If you are reading this, you are probably a tech-savvy person and a search engine brought you here. Not to worry we are going to present the problem and multiple solutions.
I love Linux — but — it does have some issues. Namely the distros I use (Linux Mint / Ubuntu) has notoriously had sound issues. The most annoying sound issue is low volume.
Its seems like such a trivial thing, but as I fire up my new Sony wh-xb910n sound canceling headphones, crank the volume to max and …well…I’m not impressed. I flipped the headphones around looking for a physical volume button.
Reading Sony’s web site, the headset uses the volume sent to it by the connected device
I connected the headphones to Android, iPhone, and Windows (eewwww) — all of them had flawless performance, so its not the headphones.
Some distros allow you to over-ride the volume beyond 100%.
Linux mint does have the option but its not working great. Even with amplification I end up straining to hear some YouTube videos.
Diving into google I found various ways:
Alsamixer has worked great in the past but as you can see I had it maxed, and still not loud enough.
- Open a terminal. (The quickest way is the Ctrl-Alt-T shortcut.)
- Enter “alsamixer” and press the Enter key.
- You will now see a user interface. In this user interface, you can do the following: Select your correct sound card using F6 and select F5 to see recording controls as well.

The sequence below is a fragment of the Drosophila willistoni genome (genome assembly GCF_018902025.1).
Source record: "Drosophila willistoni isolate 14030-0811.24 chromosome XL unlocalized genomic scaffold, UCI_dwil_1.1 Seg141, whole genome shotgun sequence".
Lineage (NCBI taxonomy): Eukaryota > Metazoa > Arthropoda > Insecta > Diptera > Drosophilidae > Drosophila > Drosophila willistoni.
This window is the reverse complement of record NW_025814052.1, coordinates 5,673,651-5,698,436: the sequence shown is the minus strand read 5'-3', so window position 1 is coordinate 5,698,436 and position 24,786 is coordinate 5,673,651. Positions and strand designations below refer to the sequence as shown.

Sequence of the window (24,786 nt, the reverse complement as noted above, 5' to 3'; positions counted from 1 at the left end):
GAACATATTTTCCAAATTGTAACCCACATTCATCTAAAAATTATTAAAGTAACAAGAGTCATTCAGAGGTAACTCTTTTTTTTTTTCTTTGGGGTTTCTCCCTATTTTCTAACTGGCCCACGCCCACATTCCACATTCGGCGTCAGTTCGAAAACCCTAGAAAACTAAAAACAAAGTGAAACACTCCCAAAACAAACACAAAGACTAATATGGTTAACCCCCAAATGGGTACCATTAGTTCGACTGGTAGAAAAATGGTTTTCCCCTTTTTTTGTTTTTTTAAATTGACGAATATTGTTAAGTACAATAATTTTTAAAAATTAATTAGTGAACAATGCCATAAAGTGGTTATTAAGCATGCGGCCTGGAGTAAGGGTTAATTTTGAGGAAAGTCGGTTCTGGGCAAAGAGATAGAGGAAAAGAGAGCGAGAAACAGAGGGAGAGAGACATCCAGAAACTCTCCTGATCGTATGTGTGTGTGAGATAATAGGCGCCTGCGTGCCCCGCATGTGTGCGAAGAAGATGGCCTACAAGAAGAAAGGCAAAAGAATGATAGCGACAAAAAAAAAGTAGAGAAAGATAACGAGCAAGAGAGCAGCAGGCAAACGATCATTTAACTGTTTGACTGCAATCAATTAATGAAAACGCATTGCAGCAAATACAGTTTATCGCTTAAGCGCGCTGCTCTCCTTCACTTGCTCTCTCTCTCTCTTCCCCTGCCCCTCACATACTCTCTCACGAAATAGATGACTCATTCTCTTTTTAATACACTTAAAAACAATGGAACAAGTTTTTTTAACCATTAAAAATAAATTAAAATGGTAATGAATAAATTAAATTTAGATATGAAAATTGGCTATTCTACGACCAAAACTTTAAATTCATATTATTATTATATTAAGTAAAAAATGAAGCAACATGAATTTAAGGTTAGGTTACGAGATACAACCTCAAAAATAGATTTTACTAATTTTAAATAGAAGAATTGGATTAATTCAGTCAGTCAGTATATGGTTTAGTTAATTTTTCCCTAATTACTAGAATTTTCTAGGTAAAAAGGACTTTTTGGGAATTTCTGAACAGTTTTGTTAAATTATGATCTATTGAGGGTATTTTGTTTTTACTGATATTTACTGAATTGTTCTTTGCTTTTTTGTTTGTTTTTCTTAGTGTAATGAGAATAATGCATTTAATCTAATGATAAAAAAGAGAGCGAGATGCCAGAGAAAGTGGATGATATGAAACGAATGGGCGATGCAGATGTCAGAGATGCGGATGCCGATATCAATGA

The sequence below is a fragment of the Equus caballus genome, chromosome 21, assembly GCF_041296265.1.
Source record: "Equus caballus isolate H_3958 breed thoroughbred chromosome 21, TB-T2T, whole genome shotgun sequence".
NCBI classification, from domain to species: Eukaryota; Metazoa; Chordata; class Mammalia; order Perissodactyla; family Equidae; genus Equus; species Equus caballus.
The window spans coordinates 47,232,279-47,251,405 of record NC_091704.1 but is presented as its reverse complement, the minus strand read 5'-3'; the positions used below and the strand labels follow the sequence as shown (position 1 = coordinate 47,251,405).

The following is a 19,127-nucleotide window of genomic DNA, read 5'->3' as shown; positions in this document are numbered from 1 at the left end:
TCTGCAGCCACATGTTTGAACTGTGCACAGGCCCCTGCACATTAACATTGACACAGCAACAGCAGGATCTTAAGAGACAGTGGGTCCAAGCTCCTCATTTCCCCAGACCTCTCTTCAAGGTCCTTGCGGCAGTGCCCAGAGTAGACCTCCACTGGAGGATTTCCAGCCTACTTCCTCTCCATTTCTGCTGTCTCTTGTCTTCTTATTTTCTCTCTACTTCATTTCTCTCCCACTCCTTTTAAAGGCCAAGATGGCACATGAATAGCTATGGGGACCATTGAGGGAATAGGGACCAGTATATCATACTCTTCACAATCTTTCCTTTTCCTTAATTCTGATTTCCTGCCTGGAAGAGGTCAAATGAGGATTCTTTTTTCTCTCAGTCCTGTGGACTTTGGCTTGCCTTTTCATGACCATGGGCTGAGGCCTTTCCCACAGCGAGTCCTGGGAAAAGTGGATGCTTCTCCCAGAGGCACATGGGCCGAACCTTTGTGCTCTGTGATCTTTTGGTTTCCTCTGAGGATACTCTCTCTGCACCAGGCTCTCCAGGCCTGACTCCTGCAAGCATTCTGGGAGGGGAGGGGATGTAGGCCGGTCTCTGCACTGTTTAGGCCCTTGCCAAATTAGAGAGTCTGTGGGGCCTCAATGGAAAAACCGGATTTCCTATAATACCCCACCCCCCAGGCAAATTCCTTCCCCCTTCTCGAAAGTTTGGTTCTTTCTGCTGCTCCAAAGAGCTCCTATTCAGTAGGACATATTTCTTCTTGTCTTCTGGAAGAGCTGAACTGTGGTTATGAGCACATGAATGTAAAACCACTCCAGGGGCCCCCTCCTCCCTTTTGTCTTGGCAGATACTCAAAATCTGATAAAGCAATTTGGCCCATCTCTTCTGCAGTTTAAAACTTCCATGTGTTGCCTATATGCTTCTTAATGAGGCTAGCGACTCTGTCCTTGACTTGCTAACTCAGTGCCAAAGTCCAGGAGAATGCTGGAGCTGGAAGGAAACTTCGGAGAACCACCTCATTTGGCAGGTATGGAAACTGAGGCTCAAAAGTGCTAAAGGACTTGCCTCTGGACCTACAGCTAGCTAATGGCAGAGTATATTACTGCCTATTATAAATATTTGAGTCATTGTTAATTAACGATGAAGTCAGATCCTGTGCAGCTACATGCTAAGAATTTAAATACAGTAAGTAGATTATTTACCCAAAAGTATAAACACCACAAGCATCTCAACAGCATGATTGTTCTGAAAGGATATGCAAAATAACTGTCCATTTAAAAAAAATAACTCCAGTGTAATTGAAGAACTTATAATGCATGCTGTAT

sudo apt install pulseaudio-equalizer
This is pretty awesome, lots of things to fiddle with, especially if you are an audio nerd. But it really did not give me a direct means to simply increase the volume. Auto gain seemed to help but not by much.
sudo apt install pavucontrol
Almost at defeat I ended up on this page: https://forums.linuxmint.com/viewtopic.php?t=203209
And the Mint Forums to the rescue.
basically two commands:
pactl set-sink-volume 4 100%
The first command (pacmd list-sinks) will display all the audio sinks and all the details associated with them. And I do mean ALL the details.
Basically you need to scroll through the information to find the device you want, and see which audio sink index it is on. For my, my Bluetooth headphones are on index 3.
Using “pactl set-sink-volume” you can change the volume of the sink.
Side note….don’t start with 200% as my ears are still ringing.
I noticed as I rebooted, or fiddled with pulse audio effects, the headphones would change sinks.
Sometimes it would be on 1, others on 3 or 4.
Python to the rescue
I made a simple python script that lists all the devices with their sink and lets you pick the device, and change the volume up to 200%. And put the source on github
GitHub - voidrealms/pa-volume: Pulse Audio volume control for Linux
Pulse Audio volume control for Linux Some distros of linux (Ubuntu / Mint) typically have quiet volume and even at 100%…
Let me know if you like it.